# COVID 19 Data Analysis Using Python Programming : John Hopkins University Covid Data analysis with World Happiness report

Today we are going to analyze the dataset of COVID 19  published by John Hopkins University and World Happiness report. For this, you need to have the basic knowledge of python programming language and some of its libraries like matplotlib, numpy, pandas, and seaborn. You can also make reference to my previous tutorials to learn some of these libraries. The links are provided below:
Now we are going to start coding. At first Open your preferred IDE (Google collab, pycharm, jupyter notebook,  etc.). Then let's import the libraries first:
```import pandas as pd
import numpy as np
import seaborn as sns
import matplotlib.pyplot as plt
print("All modules imported!")```
Check if everything is imported correctly. Now let's load our dataset and check how the dataset looks using the head() method:
```corona_dataset_csv = pd.read_csv("Datasets/time_series_covid19_confirmed_global.csv")
```
`corona_dataset_csv.head()`
The link to the dataset is given below:

Now we have seen the structure of our COVID 19 dataset. Some of the columns in the dataset like lat, long are not necessary for our analysis. So let's remove the unnecessary columns. Also, Each country have different states and provinces, let's aggregate the data for each country, and have a look at our dataset:
`corona_dataset_csv.drop(["Lat", "Long"], axis = 1, inplace = True)`
```aggregated_corona_dataset = corona_dataset_csv.groupby("Country/Region").sum()
```
At first, let's check out the data for a country Nepal for instance and let's plot a graph :
```aggregated_corona_dataset.loc["Nepal"].plot()
plt.title("Rate of Covid 19 Growth in Nepal")
plt.legend()```
Now let's find the maximum corona infection rate and add another column to the data frame. The maximum infection rate can be calculated by calculating the maximum of the derivative of the given data.
```countries = list(aggregated_corona_dataset.index)
max_infection_rates = []
for c in countries:
max_infection_rates.append(aggregated_corona_dataset.loc[c].diff().max())
aggregated_corona_dataset["max_infection_rates"] = max_infection_rates
The table now looks like this at the end:
We only need the name of the countries and the maximum corona infection rate for our analysis so let's create a new data frame with only countries and the maximum corona infection rate.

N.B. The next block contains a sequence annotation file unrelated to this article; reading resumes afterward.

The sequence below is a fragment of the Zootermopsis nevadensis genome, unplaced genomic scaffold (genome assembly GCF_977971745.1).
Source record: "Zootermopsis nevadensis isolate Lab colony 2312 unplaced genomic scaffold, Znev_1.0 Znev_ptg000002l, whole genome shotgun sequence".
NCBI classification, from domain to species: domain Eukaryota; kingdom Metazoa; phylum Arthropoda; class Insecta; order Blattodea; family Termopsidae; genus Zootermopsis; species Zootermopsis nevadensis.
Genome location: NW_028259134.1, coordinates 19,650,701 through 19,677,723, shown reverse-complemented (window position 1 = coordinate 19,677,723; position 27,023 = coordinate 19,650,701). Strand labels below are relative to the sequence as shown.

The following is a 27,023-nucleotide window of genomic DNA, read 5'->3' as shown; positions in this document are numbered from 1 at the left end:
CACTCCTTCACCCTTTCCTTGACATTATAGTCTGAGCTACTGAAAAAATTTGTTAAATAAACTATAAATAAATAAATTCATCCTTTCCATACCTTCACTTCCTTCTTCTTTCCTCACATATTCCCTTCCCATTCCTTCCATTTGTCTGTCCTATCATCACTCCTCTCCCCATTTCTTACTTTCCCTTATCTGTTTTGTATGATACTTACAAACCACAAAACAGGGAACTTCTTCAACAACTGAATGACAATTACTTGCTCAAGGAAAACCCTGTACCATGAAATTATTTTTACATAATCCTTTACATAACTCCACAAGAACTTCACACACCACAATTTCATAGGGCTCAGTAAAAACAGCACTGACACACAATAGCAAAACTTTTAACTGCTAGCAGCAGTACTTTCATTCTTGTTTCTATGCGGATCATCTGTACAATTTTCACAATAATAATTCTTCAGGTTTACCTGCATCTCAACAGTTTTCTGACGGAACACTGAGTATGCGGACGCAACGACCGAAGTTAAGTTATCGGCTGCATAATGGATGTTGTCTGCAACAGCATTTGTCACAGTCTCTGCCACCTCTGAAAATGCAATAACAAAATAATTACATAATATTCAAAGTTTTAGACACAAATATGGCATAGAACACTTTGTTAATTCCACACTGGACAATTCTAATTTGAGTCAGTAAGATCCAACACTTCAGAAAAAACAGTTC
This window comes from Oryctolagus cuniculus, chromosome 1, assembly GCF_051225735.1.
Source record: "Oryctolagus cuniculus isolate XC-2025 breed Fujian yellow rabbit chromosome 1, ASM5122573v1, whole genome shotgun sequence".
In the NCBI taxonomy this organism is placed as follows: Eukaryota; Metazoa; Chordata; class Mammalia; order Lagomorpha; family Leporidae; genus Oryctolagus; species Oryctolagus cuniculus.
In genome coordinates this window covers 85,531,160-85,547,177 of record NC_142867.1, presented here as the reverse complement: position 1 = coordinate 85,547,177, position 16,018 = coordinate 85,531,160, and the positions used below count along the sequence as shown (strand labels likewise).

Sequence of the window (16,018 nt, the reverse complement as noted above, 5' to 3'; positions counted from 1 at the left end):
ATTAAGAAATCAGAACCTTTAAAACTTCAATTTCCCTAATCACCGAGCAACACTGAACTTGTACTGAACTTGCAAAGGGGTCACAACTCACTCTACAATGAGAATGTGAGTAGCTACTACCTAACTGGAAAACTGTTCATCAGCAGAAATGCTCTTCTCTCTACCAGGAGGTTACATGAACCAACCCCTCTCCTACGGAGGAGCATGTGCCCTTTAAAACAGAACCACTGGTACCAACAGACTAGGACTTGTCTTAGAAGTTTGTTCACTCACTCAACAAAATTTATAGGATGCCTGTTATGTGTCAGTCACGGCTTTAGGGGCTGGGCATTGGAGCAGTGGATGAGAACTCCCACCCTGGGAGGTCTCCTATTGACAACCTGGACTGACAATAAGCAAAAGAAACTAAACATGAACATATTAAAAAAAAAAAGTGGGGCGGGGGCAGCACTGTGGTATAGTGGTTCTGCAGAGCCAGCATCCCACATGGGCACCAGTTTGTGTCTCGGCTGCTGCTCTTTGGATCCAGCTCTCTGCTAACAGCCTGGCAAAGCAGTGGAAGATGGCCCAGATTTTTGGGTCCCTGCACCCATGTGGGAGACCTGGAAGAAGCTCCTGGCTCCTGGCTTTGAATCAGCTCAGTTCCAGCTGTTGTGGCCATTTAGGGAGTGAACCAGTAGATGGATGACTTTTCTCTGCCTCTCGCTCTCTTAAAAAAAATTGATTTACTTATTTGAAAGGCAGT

```corona_data = pd.DataFrame(aggregated_corona_dataset["max_infection_rates"])
It looks like this:
Now let's import another dataset and look at its structure:
```happiness_report_csv = pd.read_csv("Datasets/worldwide_happiness_report.csv")
In the above table, we don't need columns like "Overall rank", "Score", "Generosity", "Perceptions of corruption" for our analysis, So removing unnecessary columns. Also later we need to combine these two datasets. COVID 19 dataset has countries name as Indes so setting countries name as an index for world happiness report dataset also:
```useless_cols = ["Overall rank", "Score", "Generosity", "Perceptions of corruption"]
happiness_report_csv.drop(useless_cols, axis = 1, inplace = True)
happiness_report_csv.set_index("Country or region", inplace= True)
The structure looks like this now:
Now, let's join the two datasets. Before that let's check their shape:
It looks like COVID 19 dataset has more number of countries than the world happiness report. So to join these two datasets we need to use inner join which fills the empty country as null.
```final_data = corona_data.join(happiness_report_csv, how = "inner")
The final structure looks like this:
Now let's calculate the correlation matrix for this data. The correlation matrix gives the relation of each column with other columns. You can generate the correlation matrix by using corr() function:
`final_data.corr()`
The correlation matrix looks like this:
Our analysis is coming to an end. Any data analysis is incomplete without a good visualization of the outputs. So, let's visualize our output. For this purpose, we are going to use regplot() of Seaborn. The relationship between GDP per capita and max infection rate can be visualized as:
```x = final_data["GDP per capita"]
y = final_data["max_infection_rates"]
sns.regplot(x,np.log(y)).set_title("Relationship Between Corona Infection Rate and GDP per Capita")```

It looks like:
Now Its homework time. I suggest you to visualize other columns vs max infection rate by yourselves.
After analyzing these two datasets the conclusion of our analysis is very interesting. It shows that people living in developed countries are more prone to infection of coronavirus than people living in less developed countries. We can also argue that there are fewer test kits in less developed countries but this is what we absorbed from the collected datasets. I don't guarantee the accuracy of this result.
You can find the GitHub repository of this analysis here.

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